Disclosure is a no-brainer. It has got to occur. When you are putting a hotlink up, it should say, as it does, it is a JAMA site. We shouldn't have to say anything more than that. Or it is a CDC. Likewise, our vendors--at least we have got a couple of attorneys working on this. I don't control everything. But the ones I am working with, the vendors do disclose that they are getting an unrestricted grant from Glaxo Wellcome.
In one case, in a link I saw from a Canadian subsidiary I knew nothing about, 30 subsidiaries of various pharmaceutical companies around the world all supported this entity in Canada that posts everybody's press releases on a regular basis, to my surprise.
DR. STEIN: I would like to see links that are clearly identified that you are going to an independent site, perhaps leaving this site. I would like to see links that are clearly identified if they are paid for. One of the things that I am worried about is that you will be on a site and, for example, there will be a word called "depression," underlined, and you click on it and you wind up in the middle of someone else's site who has paid you, for example, and you are now reading about a single antidepressant, for example.
Unless you are watching the address, you don't realize that you have left the site. So that is one of the things I am worried about. Just a sort of reminder to the pharmaceutical companies, one of the things that I think academicians would like to see which we rarely do is the difference between efficacy and effectiveness trials.
For those of you who are not clear, efficacy trials are generally whether a drug works against a disease. It is usually tested against a placebo. But effectiveness trials are drugs one against another. Sometimes the differences are very, very significant.
For example, a chemotherapy that I am thinking of for advanced ovarian and breast cancer which is very effective against placebo but when compared with another chemotherapy gives only 8 more days of survival. I think that pharmaceutical companies can, at times, be very misleading with their information.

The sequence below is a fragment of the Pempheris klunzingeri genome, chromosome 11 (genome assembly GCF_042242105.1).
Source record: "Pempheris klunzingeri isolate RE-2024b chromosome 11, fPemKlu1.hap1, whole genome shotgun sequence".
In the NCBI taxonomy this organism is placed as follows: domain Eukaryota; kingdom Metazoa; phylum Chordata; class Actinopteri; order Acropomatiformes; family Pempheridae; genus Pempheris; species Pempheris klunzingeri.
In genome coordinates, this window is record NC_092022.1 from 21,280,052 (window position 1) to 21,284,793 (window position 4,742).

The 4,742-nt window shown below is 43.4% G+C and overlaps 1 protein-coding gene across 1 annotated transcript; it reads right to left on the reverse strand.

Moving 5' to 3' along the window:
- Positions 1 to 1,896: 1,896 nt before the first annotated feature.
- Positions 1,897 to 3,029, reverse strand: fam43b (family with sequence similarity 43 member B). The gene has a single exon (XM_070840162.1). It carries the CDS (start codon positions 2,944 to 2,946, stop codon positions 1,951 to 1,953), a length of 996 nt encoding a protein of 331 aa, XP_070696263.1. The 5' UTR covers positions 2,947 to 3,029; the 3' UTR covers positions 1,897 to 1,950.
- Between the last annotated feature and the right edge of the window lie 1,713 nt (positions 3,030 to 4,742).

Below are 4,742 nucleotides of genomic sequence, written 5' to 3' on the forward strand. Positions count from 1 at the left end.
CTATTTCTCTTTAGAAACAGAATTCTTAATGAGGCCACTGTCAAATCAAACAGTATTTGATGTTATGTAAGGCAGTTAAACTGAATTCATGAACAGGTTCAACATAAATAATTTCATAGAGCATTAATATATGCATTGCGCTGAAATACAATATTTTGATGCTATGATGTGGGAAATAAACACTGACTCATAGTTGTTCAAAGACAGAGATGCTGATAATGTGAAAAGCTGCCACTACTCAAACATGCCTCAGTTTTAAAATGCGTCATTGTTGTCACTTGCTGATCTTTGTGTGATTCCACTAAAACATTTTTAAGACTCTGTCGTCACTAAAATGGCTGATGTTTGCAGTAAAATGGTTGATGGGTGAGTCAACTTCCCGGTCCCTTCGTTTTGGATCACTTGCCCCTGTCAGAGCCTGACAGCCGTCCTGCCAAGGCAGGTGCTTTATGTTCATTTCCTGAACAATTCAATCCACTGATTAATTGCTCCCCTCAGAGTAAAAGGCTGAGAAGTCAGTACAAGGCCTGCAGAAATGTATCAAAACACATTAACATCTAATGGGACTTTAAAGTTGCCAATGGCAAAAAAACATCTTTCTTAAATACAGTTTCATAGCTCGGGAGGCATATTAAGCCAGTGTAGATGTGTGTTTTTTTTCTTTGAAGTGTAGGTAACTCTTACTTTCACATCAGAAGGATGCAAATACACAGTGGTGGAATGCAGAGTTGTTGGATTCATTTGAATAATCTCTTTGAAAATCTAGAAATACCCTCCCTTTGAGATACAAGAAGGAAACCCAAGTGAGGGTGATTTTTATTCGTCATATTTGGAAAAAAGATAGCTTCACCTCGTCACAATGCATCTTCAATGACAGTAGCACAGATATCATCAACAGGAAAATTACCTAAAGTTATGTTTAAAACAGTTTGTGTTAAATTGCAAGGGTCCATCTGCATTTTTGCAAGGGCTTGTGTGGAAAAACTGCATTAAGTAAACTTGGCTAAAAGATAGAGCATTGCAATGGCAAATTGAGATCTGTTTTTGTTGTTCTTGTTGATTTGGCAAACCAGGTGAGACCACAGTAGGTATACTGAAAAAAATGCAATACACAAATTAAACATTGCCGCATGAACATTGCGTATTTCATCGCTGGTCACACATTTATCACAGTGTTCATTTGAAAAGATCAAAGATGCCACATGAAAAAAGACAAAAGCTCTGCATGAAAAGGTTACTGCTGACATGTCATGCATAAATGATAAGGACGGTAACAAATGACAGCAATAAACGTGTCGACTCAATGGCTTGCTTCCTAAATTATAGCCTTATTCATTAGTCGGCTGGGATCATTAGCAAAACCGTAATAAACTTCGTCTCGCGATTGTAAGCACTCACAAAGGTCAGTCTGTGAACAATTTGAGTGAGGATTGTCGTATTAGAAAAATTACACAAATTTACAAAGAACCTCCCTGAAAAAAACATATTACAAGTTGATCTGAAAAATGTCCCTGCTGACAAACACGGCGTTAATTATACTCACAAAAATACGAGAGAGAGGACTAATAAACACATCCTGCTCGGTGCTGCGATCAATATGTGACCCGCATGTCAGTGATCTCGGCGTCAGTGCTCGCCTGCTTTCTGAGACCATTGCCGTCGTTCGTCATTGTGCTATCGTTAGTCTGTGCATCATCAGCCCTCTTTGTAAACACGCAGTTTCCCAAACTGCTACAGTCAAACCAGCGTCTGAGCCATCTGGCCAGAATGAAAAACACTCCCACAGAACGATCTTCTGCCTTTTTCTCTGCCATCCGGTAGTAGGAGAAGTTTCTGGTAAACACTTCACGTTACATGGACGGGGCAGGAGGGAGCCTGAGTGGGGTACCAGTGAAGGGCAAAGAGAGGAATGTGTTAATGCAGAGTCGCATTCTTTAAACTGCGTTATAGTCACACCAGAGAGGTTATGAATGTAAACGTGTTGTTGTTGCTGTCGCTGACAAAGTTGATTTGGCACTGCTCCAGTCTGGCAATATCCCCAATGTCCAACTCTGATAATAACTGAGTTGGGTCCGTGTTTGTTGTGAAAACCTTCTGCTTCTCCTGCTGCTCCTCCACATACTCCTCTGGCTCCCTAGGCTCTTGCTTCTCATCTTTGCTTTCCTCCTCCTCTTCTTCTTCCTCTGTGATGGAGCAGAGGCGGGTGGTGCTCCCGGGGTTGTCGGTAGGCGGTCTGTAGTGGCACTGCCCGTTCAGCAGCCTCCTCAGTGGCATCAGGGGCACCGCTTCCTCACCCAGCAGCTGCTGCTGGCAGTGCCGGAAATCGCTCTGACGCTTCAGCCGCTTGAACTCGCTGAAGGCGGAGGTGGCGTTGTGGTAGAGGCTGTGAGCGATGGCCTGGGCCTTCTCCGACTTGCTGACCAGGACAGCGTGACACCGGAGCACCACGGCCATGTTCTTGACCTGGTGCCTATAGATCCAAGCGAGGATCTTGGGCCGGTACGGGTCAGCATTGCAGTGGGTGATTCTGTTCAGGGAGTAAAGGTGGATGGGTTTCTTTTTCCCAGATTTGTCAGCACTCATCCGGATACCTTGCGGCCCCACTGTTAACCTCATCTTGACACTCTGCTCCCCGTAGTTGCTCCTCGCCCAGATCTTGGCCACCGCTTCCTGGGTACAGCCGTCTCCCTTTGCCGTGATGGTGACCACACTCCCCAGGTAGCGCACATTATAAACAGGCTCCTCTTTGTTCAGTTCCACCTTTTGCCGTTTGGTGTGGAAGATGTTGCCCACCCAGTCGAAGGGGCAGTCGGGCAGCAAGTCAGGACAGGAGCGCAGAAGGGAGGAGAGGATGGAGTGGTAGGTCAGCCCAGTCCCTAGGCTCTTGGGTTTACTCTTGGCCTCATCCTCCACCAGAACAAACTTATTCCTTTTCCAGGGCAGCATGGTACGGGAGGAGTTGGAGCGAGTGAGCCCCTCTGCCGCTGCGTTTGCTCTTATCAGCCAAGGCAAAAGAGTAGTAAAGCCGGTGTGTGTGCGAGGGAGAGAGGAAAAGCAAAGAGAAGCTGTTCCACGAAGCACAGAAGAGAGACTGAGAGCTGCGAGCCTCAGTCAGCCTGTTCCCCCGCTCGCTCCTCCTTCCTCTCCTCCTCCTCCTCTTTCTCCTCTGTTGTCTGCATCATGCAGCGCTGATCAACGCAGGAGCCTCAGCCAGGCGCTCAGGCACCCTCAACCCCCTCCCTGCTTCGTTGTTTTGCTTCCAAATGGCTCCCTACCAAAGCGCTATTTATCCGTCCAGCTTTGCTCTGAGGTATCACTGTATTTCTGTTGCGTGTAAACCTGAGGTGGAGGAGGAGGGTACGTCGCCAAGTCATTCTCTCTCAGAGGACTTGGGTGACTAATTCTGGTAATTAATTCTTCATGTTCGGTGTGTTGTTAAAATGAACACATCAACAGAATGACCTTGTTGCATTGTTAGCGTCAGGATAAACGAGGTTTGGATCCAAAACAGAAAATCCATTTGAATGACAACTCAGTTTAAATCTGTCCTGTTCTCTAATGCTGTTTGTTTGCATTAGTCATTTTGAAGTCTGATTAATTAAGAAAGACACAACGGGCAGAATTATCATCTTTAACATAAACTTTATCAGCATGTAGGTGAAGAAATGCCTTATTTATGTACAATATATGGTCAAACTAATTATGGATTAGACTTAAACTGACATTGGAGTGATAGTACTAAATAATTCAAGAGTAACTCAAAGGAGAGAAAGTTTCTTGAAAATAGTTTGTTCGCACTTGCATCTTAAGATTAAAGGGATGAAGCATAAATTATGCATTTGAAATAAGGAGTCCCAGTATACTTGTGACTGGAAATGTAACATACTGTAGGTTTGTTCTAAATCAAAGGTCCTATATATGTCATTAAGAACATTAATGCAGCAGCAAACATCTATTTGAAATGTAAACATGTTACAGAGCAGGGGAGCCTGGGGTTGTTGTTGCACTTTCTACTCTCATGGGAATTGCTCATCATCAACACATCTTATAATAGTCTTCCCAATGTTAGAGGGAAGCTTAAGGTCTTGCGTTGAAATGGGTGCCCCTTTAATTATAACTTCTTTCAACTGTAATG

MR. VANCE: If I could respond to that. That was the subject two years ago of another FDA hearing on quality of life, cost-effectiveness, outcomes research. It is very complex and because it is comparative, and creates many problems for FDA, that it still under negotiation.
So many of those things we can't do under FDA regulations but if it were available in an independent site where we could link to a JAMA or to another organization, perhaps we should be able to do that.
DR. LUNDBERG: We have segued to 1(c), "ADF notices that on some websites, before leaving the website to link to another, the user is automatically presented with a screen that indicates that the user is leaving the website to go to another one," quite different from the depression click that Dr. Stein just spoke about.
"Join ADF in their discussion of whether there is any benefit to this type of information," the disclosure that you have left here. You have gone somewhere else. I would add, relationships between the there and the somewhere else.
DR. DOUMA: I do want to comment on (a). Given the current law, as far as I can tell, particularly we need to look at--there is the media and there are, perhaps, other uses of the online technology in the media. Whether it is consumer or professional media, it seems to me there is no doubt that it is appropriate to link to whatever is in the best interest of the consumer, professional or otherwise.
Certainly, we need to start from that point. I also, personally, think it makes a lot of sense for good sites regardless of whether, in the standard media, to be able to link to appropriate information meaning information that is helpful, not necessarily label versus off-label.
With regard to this particular question, the answer is that if you do that, you will probably prevent half the people--I don't know where I got that number either, George--you would prevent a huge number of people from actually going to whatever the site is.
Now, the solution to that is to try to work out so that when we are linking to another website, you are linking to a place that it is pretty obvious when you get there that you have gone there and what it is.
DR. LUNDBERG: You think it is a technical difficulty that prevents them from just clicking and going that blocks people out?
DR. DOUMA: It is a time difficulty. If you are on the web every time you bring another screen, you have got to download it and look at it and then you have got to click again and go to the website you actually wanted to go to.
MR. GANSLAW: Just to go back to Dr. Stein's comment. I think that if the sort of intrapage link isn't from a pharmaceutical company on their particular page, there is simply nothing wrong with that. That seems to be outside the sphere of regulation because that is just people interlinking if you are not actually going from a pharmaceutical company.